and

is

independent

of

particle

density
.



Favored

by

small

particle

diameter,

large

concentration

differences,

and

short

distances

for

diffusion
.



DEPOSITION BY INHALATION

Definition

of

“Breathing

zone”
:


Nasopharyngeal

(NP)
:

hygroscopic
;

absorb

water
;

humid
;

inertial

impaction

is

most

significant
.



Tracheobronchial

(TB)
:

conducting

airways

distribute

the

inhaled

air

quickly

and

evenly

to

deeper

portions

of

lung
;

therefore,

lower

velocities

and

higher

residence

times

favor

sedimentation

and

diffusion
.

Thoracic

fraction

of

<

10

um
.


Pulmonary

(P)
:

depending

on

particle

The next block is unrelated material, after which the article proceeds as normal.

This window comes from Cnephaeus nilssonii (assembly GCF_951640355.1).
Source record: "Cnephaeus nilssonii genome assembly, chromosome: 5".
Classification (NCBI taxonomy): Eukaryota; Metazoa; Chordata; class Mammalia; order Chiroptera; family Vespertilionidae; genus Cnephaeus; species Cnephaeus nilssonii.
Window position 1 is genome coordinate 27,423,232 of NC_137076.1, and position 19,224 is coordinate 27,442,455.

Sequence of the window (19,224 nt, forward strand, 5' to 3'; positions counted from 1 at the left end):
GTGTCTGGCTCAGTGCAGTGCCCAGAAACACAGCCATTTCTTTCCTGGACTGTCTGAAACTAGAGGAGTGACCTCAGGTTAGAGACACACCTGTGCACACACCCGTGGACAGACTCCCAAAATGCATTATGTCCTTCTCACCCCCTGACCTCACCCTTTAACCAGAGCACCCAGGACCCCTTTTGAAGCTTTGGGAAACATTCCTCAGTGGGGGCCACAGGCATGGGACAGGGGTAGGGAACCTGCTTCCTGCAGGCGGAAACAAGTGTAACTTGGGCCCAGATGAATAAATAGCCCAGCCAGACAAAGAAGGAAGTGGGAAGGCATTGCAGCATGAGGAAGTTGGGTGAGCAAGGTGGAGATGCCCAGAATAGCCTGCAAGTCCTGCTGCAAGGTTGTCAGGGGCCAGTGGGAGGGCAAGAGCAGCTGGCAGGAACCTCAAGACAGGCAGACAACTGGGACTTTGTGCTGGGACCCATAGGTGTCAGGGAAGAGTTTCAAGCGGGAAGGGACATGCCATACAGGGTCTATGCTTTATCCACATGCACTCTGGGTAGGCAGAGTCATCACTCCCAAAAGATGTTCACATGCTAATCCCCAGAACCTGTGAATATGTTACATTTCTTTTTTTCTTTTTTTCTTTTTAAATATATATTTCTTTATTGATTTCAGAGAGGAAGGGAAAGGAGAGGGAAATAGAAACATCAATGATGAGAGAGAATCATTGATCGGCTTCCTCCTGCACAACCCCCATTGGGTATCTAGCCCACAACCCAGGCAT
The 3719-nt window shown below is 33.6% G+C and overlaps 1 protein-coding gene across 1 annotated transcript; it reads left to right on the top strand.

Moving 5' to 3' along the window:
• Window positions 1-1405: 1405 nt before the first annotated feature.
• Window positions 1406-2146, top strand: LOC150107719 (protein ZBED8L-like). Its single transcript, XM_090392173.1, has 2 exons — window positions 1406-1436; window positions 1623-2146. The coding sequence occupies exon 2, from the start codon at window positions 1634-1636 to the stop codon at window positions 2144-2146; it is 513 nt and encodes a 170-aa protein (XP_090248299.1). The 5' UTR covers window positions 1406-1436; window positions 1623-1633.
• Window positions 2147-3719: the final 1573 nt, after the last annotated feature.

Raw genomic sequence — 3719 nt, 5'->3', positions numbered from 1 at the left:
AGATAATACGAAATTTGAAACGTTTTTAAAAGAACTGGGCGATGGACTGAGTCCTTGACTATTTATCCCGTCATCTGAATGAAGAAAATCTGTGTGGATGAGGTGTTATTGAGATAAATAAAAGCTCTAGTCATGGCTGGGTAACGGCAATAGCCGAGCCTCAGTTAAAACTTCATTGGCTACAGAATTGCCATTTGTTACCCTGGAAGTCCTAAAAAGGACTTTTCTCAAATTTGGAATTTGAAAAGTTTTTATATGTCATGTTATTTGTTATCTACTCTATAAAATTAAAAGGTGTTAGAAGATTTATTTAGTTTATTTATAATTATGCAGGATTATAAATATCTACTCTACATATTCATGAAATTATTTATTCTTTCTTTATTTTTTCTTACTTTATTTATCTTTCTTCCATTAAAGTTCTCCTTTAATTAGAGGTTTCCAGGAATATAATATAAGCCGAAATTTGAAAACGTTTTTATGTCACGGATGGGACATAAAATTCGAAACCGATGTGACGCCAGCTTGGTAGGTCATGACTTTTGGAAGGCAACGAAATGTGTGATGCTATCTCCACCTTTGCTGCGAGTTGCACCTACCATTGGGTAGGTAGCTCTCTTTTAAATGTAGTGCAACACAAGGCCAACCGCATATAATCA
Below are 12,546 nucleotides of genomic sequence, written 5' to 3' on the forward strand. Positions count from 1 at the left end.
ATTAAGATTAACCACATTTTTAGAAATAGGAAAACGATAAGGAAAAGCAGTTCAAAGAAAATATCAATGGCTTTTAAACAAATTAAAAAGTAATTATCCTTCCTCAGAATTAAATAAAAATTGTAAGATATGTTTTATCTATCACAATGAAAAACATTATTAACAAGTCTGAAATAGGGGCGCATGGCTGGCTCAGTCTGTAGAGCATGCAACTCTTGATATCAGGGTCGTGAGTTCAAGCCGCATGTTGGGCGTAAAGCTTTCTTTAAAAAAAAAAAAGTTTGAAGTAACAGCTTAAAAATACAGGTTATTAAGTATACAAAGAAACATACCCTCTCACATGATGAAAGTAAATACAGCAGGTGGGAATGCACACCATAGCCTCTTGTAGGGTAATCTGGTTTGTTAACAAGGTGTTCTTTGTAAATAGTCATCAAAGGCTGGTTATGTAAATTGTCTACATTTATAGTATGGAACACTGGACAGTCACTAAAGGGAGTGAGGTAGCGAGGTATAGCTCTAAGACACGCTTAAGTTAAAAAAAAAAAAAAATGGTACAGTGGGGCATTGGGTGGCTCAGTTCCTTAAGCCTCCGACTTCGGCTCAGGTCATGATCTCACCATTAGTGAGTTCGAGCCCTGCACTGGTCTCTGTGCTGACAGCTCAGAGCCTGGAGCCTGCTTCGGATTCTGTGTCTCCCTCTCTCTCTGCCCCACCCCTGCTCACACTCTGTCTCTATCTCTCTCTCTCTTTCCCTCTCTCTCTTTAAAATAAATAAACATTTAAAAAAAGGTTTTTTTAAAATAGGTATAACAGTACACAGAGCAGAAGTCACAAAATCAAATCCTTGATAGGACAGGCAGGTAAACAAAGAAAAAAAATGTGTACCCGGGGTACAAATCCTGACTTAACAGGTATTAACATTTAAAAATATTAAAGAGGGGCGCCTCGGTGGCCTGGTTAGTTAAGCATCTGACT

size,

either

sedimentation

or

diffusion

is

the

dominant

deposition

mechanism
.

Respirable

fraction
.



PARTICLE DEPOSITION


-

Head/airways/nasopharyngeal

region
:


nose,


nasal

turbinates,

throat



5

to


100


um

by

IMPACTION


-

Thoracic/bronchial

region
:

trachea,


bronchi



1

to

10

um

by


SEDIMENTATION,


INTERCEPTION,


AND

IMPACTION


-

Alveolar/Gas

exchange

region
:

terminal


bronchioli

and

alveoli



0
.
01

to

10

um

by


DIFFUSION



CRITICAL EXPOSURE FACTORS


Chemical/biological

composition



Crystalline,

structural,

and

isotropic

forms


Shape

of

particles


Size

of

particles


Dose
:

concentration

of

particles

in

the

work

environment

and

exposure

duration


Pre
-
existing

health

or

generic

status

of

worker


Concurrent

exposure

to

other

toxic

agents
.


STOKES AND AERODYNAMIC
DIAMETER


Discuss